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News : Irish Last Updated: May 20, 2013 - 3:03 PM

Monday Newspaper Review - Irish Business News and International Stories - - May 20, 2013
By Finfacts Team
May 20, 2013 - 7:04 AM

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Irish Independent:

Homeowners who want to move house but are afraid of losing their low interest tracker mortgages will be offered a lifeline by two major banks. A tracker is a mortgage linked to the currently low rate set by the European Central Bank.

Trackers are so cheap at the moment that the 375,000 homeowners who have them are reluctant to move house because they will lose the valuable mortgage rate.

Now the Irish Independent has learned that Bank of Ireland is to let movers keep their trackers for five years if they move house. And Permanent TSB is close to signing off on a new deal that will see families moving keep their tracker rate for the rest of the loan period.

With both banks, the tracker rate will apply to the outstanding amount of the mortgage. Extra money needed to buy a new property will have to be borrowed at a variable or a fixed rate.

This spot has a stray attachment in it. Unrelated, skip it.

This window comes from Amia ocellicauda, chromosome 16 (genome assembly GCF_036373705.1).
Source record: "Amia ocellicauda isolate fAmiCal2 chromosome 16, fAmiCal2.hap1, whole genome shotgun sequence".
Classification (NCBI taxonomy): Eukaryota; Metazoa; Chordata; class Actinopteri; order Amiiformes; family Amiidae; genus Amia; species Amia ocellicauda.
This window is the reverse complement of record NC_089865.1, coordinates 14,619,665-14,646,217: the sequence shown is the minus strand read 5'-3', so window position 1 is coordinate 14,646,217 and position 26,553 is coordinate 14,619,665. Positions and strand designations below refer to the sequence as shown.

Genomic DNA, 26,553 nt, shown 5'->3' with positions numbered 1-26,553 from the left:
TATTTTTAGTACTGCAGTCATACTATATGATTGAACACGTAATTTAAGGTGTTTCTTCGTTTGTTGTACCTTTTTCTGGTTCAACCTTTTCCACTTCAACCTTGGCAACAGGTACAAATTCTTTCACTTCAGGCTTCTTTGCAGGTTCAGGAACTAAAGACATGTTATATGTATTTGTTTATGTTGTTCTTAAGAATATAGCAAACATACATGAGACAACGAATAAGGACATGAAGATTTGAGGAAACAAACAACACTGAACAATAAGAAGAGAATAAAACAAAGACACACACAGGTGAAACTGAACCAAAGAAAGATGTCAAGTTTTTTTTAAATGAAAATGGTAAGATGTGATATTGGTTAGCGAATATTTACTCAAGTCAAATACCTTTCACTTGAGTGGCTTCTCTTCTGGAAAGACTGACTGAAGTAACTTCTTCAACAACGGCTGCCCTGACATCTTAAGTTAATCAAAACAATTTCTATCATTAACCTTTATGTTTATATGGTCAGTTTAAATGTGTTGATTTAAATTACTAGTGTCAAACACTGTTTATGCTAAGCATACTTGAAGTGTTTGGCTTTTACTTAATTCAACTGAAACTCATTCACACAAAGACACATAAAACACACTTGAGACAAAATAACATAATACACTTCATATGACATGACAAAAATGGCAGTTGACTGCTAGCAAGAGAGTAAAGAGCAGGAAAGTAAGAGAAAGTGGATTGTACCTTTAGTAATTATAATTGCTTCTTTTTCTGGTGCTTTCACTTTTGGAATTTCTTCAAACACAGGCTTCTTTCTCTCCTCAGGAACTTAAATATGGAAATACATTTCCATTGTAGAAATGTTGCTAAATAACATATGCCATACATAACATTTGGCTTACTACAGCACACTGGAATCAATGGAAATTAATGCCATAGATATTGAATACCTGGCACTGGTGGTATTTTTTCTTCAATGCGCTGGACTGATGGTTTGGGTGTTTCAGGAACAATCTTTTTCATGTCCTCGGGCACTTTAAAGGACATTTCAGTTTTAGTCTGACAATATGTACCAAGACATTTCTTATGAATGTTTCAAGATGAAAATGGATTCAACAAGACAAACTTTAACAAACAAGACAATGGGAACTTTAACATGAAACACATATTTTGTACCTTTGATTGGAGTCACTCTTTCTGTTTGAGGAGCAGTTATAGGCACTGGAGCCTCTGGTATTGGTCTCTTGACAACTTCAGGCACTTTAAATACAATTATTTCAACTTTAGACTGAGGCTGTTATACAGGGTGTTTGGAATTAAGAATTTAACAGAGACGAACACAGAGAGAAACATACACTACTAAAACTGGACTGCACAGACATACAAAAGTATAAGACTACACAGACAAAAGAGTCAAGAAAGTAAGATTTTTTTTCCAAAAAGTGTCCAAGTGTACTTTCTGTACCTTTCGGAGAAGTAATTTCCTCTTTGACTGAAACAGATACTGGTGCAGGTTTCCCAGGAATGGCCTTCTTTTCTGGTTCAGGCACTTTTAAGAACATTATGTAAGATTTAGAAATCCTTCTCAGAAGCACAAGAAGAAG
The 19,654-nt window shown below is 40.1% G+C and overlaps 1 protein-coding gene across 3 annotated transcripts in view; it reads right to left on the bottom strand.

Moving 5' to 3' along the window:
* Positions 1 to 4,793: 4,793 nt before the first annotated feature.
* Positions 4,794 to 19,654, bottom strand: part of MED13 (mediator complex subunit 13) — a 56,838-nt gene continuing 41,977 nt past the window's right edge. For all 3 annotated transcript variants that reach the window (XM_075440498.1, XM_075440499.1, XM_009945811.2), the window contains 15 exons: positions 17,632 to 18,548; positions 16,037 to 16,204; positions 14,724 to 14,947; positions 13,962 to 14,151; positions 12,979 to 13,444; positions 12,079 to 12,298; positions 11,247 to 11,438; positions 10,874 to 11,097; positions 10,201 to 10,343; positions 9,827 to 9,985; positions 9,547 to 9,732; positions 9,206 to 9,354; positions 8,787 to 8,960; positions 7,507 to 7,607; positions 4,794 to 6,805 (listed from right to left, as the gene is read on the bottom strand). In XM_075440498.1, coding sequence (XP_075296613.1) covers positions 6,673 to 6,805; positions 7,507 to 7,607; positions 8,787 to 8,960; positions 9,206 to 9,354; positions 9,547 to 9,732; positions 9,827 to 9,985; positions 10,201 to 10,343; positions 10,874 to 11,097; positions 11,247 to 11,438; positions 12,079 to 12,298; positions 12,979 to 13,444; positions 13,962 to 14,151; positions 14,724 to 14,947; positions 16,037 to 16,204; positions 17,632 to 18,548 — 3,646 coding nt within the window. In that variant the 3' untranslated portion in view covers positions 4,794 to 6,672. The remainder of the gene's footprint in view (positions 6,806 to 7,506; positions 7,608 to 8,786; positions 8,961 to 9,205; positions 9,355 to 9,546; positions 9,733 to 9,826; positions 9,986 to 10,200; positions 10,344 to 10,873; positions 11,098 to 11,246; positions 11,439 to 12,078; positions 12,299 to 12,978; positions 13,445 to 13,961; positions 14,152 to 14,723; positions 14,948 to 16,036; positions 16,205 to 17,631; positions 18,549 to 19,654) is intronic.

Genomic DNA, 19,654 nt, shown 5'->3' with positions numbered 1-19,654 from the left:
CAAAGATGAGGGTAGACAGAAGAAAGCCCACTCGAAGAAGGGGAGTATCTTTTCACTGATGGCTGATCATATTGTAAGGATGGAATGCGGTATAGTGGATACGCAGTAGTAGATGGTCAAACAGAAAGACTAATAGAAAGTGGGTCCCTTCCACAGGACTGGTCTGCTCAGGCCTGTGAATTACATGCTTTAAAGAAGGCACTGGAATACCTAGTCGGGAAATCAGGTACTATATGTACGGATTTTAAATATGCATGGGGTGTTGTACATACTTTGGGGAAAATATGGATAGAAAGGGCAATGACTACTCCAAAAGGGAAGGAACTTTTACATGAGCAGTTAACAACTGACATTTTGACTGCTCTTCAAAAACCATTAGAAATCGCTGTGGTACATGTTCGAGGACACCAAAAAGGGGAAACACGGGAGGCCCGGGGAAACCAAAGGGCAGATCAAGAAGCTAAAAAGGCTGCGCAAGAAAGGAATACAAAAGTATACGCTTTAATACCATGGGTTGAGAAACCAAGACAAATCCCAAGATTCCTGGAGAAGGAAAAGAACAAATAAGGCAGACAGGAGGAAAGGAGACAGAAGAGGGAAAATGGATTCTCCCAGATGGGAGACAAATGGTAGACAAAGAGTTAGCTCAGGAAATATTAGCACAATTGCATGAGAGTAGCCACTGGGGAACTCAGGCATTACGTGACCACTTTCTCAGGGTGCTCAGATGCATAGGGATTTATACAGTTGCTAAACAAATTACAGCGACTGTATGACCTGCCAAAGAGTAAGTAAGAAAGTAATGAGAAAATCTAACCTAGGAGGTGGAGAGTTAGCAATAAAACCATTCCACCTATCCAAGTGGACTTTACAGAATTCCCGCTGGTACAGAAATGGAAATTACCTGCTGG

THE wife of bust developer Sean Dunne is planning $154,000 (€120,000) worth of improvements to the basement of her new US mansion, the Irish Independent can reveal.

US planning files show how Gayle Killilea has secured permission to finish the basement of 22 Stillman Lane, with architect's drawings showing a cinema, wine cellar, gym and sauna among other rooms.

Meanwhile, a chain of DIY stores is pursuing $17,000 (€13,200) in allegedly unpaid bills for supplies used in work carried out on the same property in recent months.

The Dunnes are believed to have moved into the house in Greenwich, Connecticut, at the end of March, shortly before Mr Dunne filed for bankruptcy with debts of more than $940m (€730m).

Elan will still have $1.2 billion of cash left to spend if shareholders approve its first package of acquisitions announced this morning, chief executive Kelly Martin said.

Elan agreed today to buy Austrian rare drug specialist AOP Orphan for €263.5m and pay $40 million for a 48pc stake in Dubai-based sales and marketing firm Newbridge pharmaceuticals.

That followed a $1 billion royalties deal just a week ago as the Irish company looks to fend off a takeover bid from US investment firm Royalty Pharma and reshape its business following a multi-billion dollar drug sale in February.